Obama on the Hoofbeats of History
by Josh Marshall //Talking Points Memo
We all remember that week last month when the country seemed to be marching with history. The Court upheld the Affordable Care Act against what is likely its last serious legal challenge, effectively embedding it deeply into the structure of American social policy. The Court then (in what was unfortunately a weakly argued majority decision) made marriage equality the law of the land nationwide. Then on the heels of these events came the President's speech (transcript here) in Charleston, South Carolina - actually a eulogy for Clementa Pinckney, one of the victims of the Emmanuel Church massacre on June 17 but in fact a commemoration and meditation on the meaning of the whole event. (James Fallows' is one of the best appreciations and treatmentsof it.)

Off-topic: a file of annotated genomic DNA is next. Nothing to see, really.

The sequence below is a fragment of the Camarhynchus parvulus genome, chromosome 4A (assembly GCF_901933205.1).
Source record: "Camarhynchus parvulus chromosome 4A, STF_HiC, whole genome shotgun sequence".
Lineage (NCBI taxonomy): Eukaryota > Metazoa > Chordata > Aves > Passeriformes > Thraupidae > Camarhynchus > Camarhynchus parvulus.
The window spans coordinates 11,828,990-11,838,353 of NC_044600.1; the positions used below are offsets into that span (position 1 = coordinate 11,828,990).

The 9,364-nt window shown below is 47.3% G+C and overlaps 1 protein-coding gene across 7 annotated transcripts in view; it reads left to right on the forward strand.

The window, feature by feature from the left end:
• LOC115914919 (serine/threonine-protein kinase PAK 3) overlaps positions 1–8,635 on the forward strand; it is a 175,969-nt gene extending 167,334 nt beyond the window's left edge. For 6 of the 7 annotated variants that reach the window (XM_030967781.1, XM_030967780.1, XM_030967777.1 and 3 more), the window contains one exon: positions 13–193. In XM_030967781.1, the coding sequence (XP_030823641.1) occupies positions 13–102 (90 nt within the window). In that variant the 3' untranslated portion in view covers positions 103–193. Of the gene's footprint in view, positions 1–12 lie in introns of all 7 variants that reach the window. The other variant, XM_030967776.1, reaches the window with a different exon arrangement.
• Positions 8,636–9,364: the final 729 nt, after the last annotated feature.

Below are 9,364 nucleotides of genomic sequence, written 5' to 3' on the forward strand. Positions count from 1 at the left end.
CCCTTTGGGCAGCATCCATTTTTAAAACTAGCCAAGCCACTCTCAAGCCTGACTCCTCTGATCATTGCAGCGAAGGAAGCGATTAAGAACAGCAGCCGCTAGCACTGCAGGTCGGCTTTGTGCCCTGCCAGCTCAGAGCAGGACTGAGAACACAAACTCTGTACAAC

It was a momentous week. I had wanted to write something about it at the time. But I couldn't quite form my views on it. It seemed more like something to take in than to talk about. In one short string of events so much of the President's legacy which had been up for grabs, contingent and uncertain, was suddenly confirmed and driven home in ways that allowed little doubt. Not all of these wins were Obama's of course. He did not even support marriage equality in 2008 let alone run on it. The Court's decision and the sea change in public opinion which made it possible and perhaps inevitable were the products of decades of activism stretching back into years when no one had ever even heard the President's name. But we're talking here not about a single person or political leader but of the aspirations of those who elected him. And judged through this prism, the rush of events in late June come together as a unified picture.